Initially, the team behind the study was trying to debunk the link between dairy and phlegm.
"I was sceptical and didn’t believe it was real," Adam Frosh, consultant ear, nose and throat specialist at the Lister Hospital in Stevenage, Hertfordshire, told the Daily Mail. Adding, "The results were the opposite of what I was expecting."
On day three, they half of the participants were given full-fat cow’s milk , with the others were given soya milk for the rest of the week.
For the study, 26 men and 82 women who suffered from of increased mucus secretions were out on a dairy-free diet for six days.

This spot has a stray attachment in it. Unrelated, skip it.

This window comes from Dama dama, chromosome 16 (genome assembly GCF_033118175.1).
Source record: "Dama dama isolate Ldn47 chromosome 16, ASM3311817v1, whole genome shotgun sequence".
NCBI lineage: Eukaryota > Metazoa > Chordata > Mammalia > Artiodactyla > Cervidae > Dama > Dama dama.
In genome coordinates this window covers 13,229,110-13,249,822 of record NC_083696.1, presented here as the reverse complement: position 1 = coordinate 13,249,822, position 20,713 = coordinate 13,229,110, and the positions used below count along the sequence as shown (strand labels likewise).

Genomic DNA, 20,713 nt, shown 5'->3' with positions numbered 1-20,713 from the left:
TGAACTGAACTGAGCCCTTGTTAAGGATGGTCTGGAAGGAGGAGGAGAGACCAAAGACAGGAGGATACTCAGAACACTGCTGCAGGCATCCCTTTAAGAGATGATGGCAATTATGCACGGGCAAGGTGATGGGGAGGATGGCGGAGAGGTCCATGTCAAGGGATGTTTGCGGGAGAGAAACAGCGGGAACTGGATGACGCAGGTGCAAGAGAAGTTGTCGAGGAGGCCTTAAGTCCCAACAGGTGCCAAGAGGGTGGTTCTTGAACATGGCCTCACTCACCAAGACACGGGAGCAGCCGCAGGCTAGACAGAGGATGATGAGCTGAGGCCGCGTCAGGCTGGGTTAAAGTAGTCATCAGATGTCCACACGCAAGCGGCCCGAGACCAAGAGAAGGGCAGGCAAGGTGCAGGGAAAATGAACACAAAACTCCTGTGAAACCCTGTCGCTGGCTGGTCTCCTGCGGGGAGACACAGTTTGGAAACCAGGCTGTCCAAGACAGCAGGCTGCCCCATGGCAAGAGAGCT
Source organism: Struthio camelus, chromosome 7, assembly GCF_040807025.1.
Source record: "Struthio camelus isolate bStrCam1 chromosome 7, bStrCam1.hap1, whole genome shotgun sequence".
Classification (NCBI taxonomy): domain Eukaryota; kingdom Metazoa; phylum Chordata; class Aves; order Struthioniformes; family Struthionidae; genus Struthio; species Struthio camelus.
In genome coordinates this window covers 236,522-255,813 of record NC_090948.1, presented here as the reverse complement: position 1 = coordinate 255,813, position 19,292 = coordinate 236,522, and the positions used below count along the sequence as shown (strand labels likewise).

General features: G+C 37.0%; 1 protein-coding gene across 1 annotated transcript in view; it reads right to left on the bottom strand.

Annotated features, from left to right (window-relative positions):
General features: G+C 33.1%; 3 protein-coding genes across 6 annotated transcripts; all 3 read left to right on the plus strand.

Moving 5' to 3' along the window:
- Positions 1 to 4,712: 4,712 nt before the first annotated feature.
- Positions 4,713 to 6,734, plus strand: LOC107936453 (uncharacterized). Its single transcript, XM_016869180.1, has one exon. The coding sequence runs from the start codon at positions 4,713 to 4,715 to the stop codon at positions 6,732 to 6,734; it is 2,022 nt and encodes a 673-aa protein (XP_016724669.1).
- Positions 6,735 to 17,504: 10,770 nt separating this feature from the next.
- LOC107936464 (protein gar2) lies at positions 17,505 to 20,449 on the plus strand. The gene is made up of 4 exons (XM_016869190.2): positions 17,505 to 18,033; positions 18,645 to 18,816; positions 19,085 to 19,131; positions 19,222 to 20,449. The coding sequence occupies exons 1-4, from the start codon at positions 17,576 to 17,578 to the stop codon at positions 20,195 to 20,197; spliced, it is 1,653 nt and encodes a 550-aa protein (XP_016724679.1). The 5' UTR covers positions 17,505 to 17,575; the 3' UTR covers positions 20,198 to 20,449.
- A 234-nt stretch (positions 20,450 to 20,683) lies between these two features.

The results showed a reduction in mucus levels in all the volunteers in the first two days. However, over the course of the week, those that drank soya continued to feel better, while those who drank cow's milk did not and the symptoms grew worse.
"This was quite a big effect in a relatively short space of time," Frosh revealed.
"It’s reasonable to conclude that anyone who feels milk increases their mucus production should consider reducing their dairy intake, or try a dairy-free diet, to see if it improves their symptoms," he further explained.
One of the reasons milk has such a strong effect is because it contains beta-casein A1, which is a protein that helps promote mucus production.
The findings were originally published in the journal Laryngoscope....